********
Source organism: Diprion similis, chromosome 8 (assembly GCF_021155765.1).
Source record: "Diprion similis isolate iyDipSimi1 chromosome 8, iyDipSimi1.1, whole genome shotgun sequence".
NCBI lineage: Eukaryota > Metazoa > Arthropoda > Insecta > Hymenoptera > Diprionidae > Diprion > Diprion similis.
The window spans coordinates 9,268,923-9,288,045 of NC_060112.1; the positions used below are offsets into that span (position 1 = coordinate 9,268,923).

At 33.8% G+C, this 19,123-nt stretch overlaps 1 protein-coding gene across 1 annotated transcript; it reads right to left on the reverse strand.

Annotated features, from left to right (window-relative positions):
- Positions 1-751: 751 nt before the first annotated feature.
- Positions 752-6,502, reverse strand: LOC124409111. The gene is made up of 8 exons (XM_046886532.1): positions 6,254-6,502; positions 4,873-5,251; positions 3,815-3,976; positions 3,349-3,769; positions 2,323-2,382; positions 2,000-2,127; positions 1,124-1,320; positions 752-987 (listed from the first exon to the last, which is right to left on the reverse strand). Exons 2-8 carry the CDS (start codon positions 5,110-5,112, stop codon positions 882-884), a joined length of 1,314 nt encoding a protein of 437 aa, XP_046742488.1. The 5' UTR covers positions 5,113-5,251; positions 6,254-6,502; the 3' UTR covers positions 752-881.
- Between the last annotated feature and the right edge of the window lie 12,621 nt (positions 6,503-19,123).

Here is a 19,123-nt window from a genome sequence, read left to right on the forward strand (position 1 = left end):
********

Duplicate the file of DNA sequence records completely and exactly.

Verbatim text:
Source organism: Diprion similis, chromosome 8 (assembly GCF_021155765.1).
Source record: "Diprion similis isolate iyDipSimi1 chromosome 8, iyDipSimi1.1, whole genome shotgun sequence".
NCBI lineage: Eukaryota > Metazoa > Arthropoda > Insecta > Hymenoptera > Diprionidae > Diprion > Diprion similis.
The window spans coordinates 9,268,923-9,288,045 of NC_060112.1; the positions used below are offsets into that span (position 1 = coordinate 9,268,923).

At 33.8% G+C, this 19,123-nt stretch overlaps 1 protein-coding gene across 1 annotated transcript; it reads right to left on the reverse strand.

Annotated features, from left to right (window-relative positions):
- Positions 1-751: 751 nt before the first annotated feature.
- Positions 752-6,502, reverse strand: LOC124409111. The gene is made up of 8 exons (XM_046886532.1): positions 6,254-6,502; positions 4,873-5,251; positions 3,815-3,976; positions 3,349-3,769; positions 2,323-2,382; positions 2,000-2,127; positions 1,124-1,320; positions 752-987 (listed from the first exon to the last, which is right to left on the reverse strand). Exons 2-8 carry the CDS (start codon positions 5,110-5,112, stop codon positions 882-884), a joined length of 1,314 nt encoding a protein of 437 aa, XP_046742488.1. The 5' UTR covers positions 5,113-5,251; positions 6,254-6,502; the 3' UTR covers positions 752-881.
- Between the last annotated feature and the right edge of the window lie 12,621 nt (positions 6,503-19,123).

Here is a 19,123-nt window from a genome sequence, read left to right on the forward strand (position 1 = left end):